The set of discrete points serves as an input to a build-tolerance allocation tool. Such a tool should help engineers set more rational tolerance values on build errors and other error sources in machine tools by providing estimates of the statistical distribution of the size of the error, the form and the profile of parts.
FIG. 4 shows a method of the present invention using a monte carlo simulation. The tool allows the user to define the probability distribution function (pdf) of various sources of error. For a designated number of trial parts the method randomly samples from the user defined pdf's to determine the magnitude of the error in each individual part. The method multiplies the magnitudes by the error shape values, point by point, and superposes the various error shapes to yield an error shape for that particular trial part. This error shape is processed to determine errors in size, form and profile. The values of the errors are stored for each trial and can later be used to characterize the statistical distribution of the error in several ways, such as a histogram, a mean value, a standard deviation,and/or a percentage out of tolerance.
In practice errors may arise during construction or operation of the machine tool that fall outside of the designated acceptable limits. When this happens the error may be detected by post process gauging of manufactured parts. It would be very useful to be able to diagnose the source of errors using already gathered post process gauging data. The error shapes allow such diagnosis to be formed if:
1) the actual error source is anticipated and has a stored error shape,
2) the set of anticipated error shapes are distinct from one another, i.e., no error shape can be formed by linearly combining any set of other anticipated error shapes,
3) the post process data has an adequate signal to noise ratio, and
4) the error source magnitude is single valued, i.e., it cannot change appreciably over the time the part is manufactured or as a function of carriage position.
The method for diagnosis is to perform a least squares fit of the post process gauging data with a linear combination of error shapes. A linear combination of error shapes is formed by (1) multiplying each error value in each error shape by a gain factor, each error shape has a distinct gain factor that is applied to all error values in that error shape; (2) summing the corresponding error values of all the error shapes to form a composite error shape. The composite error shape can be compared to an error shape assembled from measurement of a real part manufacturing on the machine being simulated. The gain factors can be adjusted to match the composite error shape to the real error shape as closely as possible. Linear regression is an established mathematical procedure which can be used to find the gain factors that minimize the sum of the squares of the differences between two ordered sets of numbers. If the residual of the fit is low, and the fit is parsimonious, then the user can be reasonably confident that the source of the error is given by the coefficients of the least squares fit. If the error shapes are generated using one unit of error source, e.g., one micrometer or microrad depending on the context, then the coefficients give the magnitude of the error source.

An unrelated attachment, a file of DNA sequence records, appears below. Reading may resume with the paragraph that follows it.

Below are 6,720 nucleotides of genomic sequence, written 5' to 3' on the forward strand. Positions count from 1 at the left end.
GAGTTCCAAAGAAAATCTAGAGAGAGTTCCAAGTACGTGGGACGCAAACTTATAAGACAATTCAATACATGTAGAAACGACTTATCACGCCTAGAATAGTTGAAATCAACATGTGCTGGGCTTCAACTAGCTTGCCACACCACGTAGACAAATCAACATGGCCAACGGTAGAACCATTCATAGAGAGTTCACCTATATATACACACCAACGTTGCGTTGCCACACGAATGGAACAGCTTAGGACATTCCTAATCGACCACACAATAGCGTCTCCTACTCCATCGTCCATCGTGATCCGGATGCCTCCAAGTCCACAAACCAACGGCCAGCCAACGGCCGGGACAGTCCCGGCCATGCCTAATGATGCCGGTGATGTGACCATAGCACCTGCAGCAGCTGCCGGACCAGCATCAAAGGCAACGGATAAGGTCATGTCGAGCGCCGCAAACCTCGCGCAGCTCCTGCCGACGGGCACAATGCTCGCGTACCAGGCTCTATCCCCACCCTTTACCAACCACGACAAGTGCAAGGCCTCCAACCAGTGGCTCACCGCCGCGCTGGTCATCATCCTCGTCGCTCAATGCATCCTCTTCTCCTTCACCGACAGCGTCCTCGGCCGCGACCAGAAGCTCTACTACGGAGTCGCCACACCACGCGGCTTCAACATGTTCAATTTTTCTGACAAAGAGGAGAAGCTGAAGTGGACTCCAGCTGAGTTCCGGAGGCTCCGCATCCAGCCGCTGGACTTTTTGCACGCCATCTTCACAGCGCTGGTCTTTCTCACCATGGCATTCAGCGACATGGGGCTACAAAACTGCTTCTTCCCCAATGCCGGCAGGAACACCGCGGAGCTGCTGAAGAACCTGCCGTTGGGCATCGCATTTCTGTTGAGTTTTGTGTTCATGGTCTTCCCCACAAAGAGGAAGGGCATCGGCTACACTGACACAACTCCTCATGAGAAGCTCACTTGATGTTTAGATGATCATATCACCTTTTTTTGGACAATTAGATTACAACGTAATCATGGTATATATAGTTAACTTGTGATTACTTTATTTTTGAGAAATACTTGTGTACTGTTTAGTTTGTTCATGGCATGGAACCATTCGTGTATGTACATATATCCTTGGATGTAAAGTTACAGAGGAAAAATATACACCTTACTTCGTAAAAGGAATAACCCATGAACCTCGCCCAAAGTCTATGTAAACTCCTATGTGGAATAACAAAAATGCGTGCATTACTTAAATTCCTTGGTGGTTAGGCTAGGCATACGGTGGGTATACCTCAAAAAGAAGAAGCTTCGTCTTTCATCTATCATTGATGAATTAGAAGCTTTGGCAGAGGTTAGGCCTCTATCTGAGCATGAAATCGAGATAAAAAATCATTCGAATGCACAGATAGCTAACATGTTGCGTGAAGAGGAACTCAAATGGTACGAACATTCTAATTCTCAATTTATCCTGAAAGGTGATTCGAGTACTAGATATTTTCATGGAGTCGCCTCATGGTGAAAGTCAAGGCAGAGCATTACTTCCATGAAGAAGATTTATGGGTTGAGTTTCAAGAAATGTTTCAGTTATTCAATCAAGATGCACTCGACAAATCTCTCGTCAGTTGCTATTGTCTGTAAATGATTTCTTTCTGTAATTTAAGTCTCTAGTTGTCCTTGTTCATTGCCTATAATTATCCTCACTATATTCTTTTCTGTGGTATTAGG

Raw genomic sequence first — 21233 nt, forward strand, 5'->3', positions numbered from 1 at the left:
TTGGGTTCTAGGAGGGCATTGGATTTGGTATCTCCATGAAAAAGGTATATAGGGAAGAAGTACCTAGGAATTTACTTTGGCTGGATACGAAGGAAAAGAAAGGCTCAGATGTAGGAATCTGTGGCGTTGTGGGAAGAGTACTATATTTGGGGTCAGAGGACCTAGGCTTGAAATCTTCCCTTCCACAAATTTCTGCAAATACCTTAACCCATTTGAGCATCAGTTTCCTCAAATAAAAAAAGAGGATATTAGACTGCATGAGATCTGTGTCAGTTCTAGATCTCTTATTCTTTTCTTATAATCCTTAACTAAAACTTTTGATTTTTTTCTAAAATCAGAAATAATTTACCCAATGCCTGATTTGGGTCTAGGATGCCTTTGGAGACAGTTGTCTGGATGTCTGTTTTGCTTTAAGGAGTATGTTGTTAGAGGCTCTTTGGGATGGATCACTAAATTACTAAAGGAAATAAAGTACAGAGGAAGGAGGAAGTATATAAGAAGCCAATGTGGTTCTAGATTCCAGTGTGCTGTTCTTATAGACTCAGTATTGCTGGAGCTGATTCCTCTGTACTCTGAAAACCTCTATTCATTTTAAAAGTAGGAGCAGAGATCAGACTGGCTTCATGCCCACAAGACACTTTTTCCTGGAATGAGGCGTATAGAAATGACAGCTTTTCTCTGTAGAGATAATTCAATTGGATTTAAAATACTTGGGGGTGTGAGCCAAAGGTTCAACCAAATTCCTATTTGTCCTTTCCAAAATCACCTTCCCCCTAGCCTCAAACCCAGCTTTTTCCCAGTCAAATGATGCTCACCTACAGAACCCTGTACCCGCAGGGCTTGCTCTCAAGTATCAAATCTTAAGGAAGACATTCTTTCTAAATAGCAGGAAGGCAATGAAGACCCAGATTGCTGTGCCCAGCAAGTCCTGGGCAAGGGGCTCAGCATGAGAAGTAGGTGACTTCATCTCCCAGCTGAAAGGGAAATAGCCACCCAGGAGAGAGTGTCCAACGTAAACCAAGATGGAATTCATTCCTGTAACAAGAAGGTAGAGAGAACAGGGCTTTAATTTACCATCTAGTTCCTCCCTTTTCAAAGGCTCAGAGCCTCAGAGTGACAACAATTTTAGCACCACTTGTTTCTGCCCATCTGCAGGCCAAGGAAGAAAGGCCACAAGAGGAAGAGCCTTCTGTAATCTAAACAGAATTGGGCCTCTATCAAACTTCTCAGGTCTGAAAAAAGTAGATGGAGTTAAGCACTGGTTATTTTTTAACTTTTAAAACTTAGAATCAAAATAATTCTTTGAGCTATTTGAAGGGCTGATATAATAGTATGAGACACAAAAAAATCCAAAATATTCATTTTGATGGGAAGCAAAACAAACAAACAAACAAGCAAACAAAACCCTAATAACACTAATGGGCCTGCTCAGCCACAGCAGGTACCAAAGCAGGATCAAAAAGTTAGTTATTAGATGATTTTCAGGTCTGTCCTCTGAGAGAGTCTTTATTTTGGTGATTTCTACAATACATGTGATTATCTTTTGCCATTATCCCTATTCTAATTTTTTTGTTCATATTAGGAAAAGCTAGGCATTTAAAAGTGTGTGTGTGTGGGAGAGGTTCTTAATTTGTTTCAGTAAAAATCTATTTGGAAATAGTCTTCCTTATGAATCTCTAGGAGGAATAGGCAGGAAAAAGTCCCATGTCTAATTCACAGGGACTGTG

The following further description of the method of the present invention focuses on machining simulations of grinding machines. Emphasis is on the structure of the simulation rather than on the details of modeling errors specific to individual machines. The framework described herein is not the only possible way to structure a machining simulation. The methods are especially suited to implementation in commercial mathematics software such as Matlab and Mathcad.
All inputs to the model are made through the homogeneous transformation matrices (HTMs). Any variable that affects the output of the simulation does so by affecting the elements of one or more HTM.
The machine tool is modeled as two serial kinematic chains of rigid bodies, each having its own local Cartesian coordinate system (LCS). One chain extends out to the base of the tool. The other chain extends from the base out to the work piece. The base is numbered zero. The bodies in the kinetic chain of the work are numbered one through m.
The simplest approach is to consider each moving carriage of the machine to be a rigid body, but the machine can be discretized further if appropriate. For example, in the CNC crank pin grinding machine, the grinding wheel spindle body is bolted to the X axis carriage. In order to model errors in alignment of the spindle, the grinding wheel spindle can be considered a separate rigid body.
The formation of modeling machine tools as a collection of rigid bodies does not preclude the integration of mechanical and thermal deformations into the model. Rather, it simply requires that such deformations be characterized in terms of rigid body motions that cause equivalent motions of the tool with respect to the work.